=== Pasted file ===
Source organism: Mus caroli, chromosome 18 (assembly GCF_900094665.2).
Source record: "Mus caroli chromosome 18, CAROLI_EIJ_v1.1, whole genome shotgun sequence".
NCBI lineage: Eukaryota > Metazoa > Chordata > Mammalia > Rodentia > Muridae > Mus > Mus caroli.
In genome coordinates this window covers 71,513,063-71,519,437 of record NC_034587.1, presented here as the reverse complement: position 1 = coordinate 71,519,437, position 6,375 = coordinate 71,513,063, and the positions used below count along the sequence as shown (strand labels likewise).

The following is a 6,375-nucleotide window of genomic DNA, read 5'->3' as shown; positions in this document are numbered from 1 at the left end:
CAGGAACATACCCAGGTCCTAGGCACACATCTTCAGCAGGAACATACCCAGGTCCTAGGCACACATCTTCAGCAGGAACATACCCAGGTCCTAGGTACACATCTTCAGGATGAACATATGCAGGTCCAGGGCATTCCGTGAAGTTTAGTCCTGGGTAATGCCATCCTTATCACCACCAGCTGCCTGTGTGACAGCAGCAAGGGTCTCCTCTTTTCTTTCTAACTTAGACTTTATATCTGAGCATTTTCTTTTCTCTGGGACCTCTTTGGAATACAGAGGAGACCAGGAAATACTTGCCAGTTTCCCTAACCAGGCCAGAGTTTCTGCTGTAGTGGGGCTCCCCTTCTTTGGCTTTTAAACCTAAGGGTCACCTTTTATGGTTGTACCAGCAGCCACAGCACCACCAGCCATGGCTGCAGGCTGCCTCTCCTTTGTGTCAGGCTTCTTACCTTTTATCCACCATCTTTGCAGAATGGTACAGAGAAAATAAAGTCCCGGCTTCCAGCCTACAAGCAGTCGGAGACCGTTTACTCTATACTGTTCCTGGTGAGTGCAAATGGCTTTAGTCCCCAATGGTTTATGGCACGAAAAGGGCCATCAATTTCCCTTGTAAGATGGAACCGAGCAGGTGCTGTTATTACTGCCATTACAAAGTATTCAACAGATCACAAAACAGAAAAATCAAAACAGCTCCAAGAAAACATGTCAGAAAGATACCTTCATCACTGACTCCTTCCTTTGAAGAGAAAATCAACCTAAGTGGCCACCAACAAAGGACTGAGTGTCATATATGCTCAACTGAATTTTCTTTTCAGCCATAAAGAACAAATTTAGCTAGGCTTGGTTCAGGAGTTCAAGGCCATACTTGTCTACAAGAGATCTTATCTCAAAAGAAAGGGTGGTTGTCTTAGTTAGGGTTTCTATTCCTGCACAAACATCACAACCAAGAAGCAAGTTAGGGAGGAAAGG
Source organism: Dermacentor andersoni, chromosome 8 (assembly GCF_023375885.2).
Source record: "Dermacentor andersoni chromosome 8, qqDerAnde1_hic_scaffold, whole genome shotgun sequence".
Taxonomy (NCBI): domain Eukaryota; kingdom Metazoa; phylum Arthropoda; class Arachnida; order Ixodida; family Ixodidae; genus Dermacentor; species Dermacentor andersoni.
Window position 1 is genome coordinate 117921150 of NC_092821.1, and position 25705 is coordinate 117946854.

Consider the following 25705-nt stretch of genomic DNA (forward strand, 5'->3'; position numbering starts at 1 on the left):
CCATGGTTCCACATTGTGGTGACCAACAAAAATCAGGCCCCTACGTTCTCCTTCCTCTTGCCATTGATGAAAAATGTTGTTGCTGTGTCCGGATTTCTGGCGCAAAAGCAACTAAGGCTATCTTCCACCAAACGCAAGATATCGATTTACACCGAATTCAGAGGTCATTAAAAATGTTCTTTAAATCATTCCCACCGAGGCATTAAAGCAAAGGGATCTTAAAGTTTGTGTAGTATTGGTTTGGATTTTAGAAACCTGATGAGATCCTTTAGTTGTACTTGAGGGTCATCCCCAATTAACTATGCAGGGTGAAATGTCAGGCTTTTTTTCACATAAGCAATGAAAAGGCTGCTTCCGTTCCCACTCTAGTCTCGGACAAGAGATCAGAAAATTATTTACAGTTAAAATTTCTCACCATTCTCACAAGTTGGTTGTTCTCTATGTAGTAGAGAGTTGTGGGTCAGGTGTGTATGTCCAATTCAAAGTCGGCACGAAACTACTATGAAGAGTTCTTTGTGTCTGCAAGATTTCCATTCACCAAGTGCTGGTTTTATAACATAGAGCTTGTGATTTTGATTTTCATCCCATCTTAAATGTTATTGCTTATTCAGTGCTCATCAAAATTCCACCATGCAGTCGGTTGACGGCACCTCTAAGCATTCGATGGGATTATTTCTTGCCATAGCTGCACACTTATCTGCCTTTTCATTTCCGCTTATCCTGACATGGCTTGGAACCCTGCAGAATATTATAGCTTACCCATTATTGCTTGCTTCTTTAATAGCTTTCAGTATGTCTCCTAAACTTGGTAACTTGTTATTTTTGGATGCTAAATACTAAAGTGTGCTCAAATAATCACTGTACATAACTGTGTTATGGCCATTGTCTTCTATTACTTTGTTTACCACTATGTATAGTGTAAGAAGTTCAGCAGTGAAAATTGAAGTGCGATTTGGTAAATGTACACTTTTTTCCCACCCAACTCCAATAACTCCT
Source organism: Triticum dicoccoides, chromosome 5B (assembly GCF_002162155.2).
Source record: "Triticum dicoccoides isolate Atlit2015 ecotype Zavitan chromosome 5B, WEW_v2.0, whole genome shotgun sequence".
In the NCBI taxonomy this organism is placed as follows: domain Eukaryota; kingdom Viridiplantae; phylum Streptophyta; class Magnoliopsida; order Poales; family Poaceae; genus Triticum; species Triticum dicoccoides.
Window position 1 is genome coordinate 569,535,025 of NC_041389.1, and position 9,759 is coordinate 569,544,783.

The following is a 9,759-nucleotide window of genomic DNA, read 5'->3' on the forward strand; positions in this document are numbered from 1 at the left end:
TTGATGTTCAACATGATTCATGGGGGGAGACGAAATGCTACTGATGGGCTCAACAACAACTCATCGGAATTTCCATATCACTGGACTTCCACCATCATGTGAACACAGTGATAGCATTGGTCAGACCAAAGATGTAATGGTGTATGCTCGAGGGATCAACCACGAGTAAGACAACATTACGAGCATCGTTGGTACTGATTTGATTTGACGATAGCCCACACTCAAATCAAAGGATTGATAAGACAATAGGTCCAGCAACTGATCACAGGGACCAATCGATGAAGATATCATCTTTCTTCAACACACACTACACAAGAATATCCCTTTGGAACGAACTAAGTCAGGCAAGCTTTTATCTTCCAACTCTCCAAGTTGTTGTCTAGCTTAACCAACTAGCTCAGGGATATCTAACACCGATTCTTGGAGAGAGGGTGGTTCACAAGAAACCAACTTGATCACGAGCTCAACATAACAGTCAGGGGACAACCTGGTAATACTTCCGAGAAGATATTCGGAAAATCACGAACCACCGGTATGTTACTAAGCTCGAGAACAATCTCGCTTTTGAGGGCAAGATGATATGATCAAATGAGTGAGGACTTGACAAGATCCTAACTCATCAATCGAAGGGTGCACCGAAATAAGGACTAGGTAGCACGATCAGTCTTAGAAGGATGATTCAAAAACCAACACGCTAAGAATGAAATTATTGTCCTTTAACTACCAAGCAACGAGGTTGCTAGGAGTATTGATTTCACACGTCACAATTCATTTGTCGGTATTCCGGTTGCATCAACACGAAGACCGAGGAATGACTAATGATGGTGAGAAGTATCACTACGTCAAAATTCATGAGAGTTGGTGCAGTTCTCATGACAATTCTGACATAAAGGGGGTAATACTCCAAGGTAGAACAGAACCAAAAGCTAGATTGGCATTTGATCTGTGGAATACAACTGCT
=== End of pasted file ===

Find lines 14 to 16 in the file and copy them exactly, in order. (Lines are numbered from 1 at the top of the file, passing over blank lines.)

Source record: "Triticum dicoccoides isolate Atlit2015 ecotype Zavitan chromosome 5B, WEW_v2.0, whole genome shotgun sequence".
In the NCBI taxonomy this organism is placed as follows: domain Eukaryota; kingdom Viridiplantae; phylum Streptophyta; class Magnoliopsida; order Poales; family Poaceae; genus Triticum; species Triticum dicoccoides.
Window position 1 is genome coordinate 569,535,025 of NC_041389.1, and position 9,759 is coordinate 569,544,783.